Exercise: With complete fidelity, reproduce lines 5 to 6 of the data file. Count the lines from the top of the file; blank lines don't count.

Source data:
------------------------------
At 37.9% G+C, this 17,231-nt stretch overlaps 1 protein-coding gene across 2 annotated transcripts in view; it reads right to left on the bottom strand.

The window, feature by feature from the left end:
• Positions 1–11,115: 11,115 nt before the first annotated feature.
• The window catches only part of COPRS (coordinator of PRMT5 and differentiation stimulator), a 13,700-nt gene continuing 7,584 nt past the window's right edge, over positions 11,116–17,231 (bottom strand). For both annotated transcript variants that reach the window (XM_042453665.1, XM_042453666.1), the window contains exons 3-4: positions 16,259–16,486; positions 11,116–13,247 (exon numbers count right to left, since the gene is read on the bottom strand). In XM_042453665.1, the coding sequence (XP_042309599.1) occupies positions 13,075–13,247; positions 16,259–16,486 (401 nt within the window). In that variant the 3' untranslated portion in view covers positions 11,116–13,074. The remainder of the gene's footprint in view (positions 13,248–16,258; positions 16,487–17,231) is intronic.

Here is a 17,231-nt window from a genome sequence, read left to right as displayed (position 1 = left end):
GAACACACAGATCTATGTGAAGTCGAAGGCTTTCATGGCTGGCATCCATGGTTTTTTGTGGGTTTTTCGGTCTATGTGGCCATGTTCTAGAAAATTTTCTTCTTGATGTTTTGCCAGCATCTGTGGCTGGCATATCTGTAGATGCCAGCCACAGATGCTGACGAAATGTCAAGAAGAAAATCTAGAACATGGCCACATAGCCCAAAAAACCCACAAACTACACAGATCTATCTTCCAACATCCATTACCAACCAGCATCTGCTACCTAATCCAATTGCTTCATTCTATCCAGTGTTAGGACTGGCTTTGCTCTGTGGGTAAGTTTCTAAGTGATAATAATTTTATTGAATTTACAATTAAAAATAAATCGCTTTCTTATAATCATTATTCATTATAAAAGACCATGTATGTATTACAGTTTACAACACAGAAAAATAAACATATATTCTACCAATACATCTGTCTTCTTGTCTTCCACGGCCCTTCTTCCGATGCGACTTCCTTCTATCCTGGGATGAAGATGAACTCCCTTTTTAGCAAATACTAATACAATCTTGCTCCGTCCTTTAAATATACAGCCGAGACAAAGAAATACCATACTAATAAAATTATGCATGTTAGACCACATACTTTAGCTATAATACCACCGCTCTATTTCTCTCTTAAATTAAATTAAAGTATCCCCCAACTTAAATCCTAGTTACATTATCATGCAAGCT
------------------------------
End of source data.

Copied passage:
Here is a 17,231-nt window from a genome sequence, read left to right as displayed (position 1 = left end):
GAACACACAGATCTATGTGAAGTCGAAGGCTTTCATGGCTGGCATCCATGGTTTTTTGTGGGTTTTTCGGTCTATGTGGCCATGTTCTAGAAAATTTTCTTCTTGATGTTTTGCCAGCATCTGTGGCTGGCATATCTGTAGATGCCAGCCACAGATGCTGACGAAATGTCAAGAAGAAAATCTAGAACATGGCCACATAGCCCAAAAAACCCACAAACTACACAGATCTATCTTCCAACATCCATTACCAACCAGCATCTGCTACCTAATCCAATTGCTTCATTCTATCCAGTGTTAGGACTGGCTTTGCTCTGTGGGTAAGTTTCTAAGTGATAATAATTTTATTGAATTTACAATTAAAAATAAATCGCTTTCTTATAATCATTATTCATTATAAAAGACCATGTATGTATTACAGTTTACAACACAGAAAAATAAACATATATTCTACCAATACATCTGTCTTCTTGTCTTCCACGGCCCTTCTTCCGATGCGACTTCCTTCTATCCTGGGATGAAGATGAACTCCCTTTTTAGCAAATACTAATACAATCTTGCTCCGTCCTTTAAATATACAGCCGAGACAAAGAAATACCATACTAATAAAATTATGCATGTTAGACCACATACTTTAGCTATAATACCACCGCTCTATTTCTCTCTTAAATTAAATTAAAGTATCCCCCAACTTAAATCCTAGTTACATTATCATGCAAGCT